Sports for women beyond our borders

Grete Eliassen sits down with two-time U.S. national fencing champion Ibtihaj Muhammad.

DANA POINT, Calif. -- When my daughters have a tough time choosing between ice skating, rock climbing and tennis for a fall sports class, it's easy to take the gains of Title IX for granted. Sports fields in the United States are, for the most part, shared by boys and girls, and high schools are required by law to make sports equally available for girls.

When I went overseas with the State Department last spring, it was clear to see that these gains are not universally shared. And, just like politics, access to sports is a local issue.

On Thursday, I was able to host a Global Perspectives in Sports panel at espnW's Women + Sports Summit to explore what it's like to be an advocate for women's sports across continents. We had four panelists who, on the surface, may not have seemed to have much in common.

The panelists: Luz Amuchastegui, a field hockey player from Argentina who just completed the three-week Global Sports Mentoring Program run by espnW and the State Department; Ibtihaj Muhammad, a fencer on the U.S. national team and first Muslim woman to compete for the United States internationally; Mehman Karimov, an advisor on international programs for the National Olympic Committee of Azerbaijan; and Grace Kiraguri owns a sports event production business in Kenya.

A few issues kept recurring in our conversation Thursday:

Finding a comfort zone: Different sports fit different sensibilities, and no one wants to stick out because they can't be like everyone else. Muhammad stumbled upon fencing and realized her hijab, or headscarf, would never be an issue because her head is completely covered for competition. Bonus points: Muhammad talked about "changing weapons" in her sport. Do not mess with her.

It's not about sports: Kiraguri has never played sports and thought it would be a good way to make money, but now she sees that it's a vehicle for mentorship and empowerment. She noted the confidence of the athletes she has met, and what it does for demeanor and ability to speak. Those qualities are what she'd like to see in girls growing up in Nairobi.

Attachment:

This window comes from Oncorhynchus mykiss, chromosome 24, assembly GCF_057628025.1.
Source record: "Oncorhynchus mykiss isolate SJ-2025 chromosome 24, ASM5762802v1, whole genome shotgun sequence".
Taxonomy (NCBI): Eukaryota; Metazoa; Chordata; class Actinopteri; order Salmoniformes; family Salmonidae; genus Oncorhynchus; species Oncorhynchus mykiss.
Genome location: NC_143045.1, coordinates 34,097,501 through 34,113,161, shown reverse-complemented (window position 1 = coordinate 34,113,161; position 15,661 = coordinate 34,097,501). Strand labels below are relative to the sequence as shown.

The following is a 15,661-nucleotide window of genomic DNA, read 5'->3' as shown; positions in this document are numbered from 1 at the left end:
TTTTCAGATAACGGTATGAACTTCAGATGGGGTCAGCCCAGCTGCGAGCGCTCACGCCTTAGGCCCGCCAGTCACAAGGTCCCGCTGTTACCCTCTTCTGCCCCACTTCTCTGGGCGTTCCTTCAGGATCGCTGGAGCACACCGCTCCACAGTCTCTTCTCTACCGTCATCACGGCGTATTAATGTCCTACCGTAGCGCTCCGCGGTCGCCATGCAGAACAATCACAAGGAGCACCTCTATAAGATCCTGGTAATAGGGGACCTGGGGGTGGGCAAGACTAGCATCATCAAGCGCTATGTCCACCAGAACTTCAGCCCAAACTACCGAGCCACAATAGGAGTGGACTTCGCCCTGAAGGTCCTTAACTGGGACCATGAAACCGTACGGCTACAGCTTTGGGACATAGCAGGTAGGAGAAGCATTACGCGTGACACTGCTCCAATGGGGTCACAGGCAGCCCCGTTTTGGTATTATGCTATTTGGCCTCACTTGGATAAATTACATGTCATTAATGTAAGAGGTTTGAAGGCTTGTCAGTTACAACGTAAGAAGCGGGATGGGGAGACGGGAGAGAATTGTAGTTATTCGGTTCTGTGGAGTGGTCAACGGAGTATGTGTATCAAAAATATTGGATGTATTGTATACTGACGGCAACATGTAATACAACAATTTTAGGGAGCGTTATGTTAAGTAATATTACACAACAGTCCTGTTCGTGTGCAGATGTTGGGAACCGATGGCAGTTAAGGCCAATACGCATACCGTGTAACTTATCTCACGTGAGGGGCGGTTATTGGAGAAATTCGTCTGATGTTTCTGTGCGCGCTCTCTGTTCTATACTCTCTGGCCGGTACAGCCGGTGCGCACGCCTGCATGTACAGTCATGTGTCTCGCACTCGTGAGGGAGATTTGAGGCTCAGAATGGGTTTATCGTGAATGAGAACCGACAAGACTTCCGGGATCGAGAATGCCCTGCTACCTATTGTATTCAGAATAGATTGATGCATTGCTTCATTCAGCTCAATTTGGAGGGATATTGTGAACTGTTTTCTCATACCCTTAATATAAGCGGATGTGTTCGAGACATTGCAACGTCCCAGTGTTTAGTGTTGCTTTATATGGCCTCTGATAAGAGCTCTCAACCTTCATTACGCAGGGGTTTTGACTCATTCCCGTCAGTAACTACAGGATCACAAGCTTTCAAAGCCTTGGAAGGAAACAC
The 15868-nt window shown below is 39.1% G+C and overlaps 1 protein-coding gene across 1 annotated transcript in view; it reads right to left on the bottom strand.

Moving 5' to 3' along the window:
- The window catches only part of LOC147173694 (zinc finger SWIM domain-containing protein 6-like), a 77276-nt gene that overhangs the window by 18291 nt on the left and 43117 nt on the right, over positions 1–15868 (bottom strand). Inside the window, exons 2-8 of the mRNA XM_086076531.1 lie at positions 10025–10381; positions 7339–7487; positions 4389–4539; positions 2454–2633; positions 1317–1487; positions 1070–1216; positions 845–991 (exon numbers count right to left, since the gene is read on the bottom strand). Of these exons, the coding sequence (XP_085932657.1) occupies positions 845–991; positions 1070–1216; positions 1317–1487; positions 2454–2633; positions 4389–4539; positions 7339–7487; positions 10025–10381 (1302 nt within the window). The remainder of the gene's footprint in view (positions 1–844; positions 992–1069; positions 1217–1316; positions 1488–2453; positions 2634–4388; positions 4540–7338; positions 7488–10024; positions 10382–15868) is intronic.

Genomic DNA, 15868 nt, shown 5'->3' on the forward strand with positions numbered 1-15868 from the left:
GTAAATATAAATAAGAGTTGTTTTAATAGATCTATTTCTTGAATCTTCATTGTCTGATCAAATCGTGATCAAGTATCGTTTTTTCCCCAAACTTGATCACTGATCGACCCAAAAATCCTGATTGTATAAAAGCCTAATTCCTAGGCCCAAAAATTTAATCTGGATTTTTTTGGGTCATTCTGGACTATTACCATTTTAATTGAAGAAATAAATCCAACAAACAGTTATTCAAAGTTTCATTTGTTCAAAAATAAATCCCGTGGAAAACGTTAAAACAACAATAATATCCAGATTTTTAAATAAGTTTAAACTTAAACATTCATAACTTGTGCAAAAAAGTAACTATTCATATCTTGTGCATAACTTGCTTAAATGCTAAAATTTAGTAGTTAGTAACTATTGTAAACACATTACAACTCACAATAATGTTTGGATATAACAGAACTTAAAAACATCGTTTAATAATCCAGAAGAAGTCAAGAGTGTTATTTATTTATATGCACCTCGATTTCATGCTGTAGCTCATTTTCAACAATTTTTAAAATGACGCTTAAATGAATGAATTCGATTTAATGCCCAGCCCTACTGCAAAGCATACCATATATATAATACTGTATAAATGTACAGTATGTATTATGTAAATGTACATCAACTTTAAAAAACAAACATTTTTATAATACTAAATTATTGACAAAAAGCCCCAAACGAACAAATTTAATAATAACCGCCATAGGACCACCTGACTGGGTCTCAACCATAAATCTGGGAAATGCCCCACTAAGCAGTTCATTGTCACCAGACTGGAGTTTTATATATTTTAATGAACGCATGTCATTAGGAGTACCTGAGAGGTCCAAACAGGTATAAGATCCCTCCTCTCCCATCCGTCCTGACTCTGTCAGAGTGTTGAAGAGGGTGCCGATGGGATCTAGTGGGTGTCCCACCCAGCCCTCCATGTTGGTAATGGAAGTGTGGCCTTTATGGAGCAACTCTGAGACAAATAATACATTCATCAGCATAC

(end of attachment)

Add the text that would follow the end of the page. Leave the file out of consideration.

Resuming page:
Building from the ground up: Azerbaijan didn't have a national soccer team when it was picked to host the U-17 World Cup in 2012, so the former Soviet Union had to build it from scratch. For Karimov, who finds that many conservative families don't see the value in letting their girls play on a team, the key is talking about health. Healthy girls become healthy mothers, and getting the entire family active gets girls into sports. Azerbaijan got its soccer team up and running in time to compete, and has doubled the number of teams in the past year.

Access isn't just about gender: Amuchastegui said girls in Argentina can play sports if they like, but only girls from more affluent families do. If a family struggles, getting their kids into sports isn't a priority. For her, it's about providing the opportunities and passion for kids to play, particularly if they come from an impoverished background.

espnW's Women + Sports Summit is about the exchange of ideas; during the Q&A period of our panel, one woman volunteered to share her grassroots strategies from experiences in New York City. Another asked how she could host a woman in the next GSMP class.

It turned out that many of the men and women in the room shared a common hope -- that, some day, access to sports won't depend on borders, but on desire. It's just a matter of figuring out how we get there from here.

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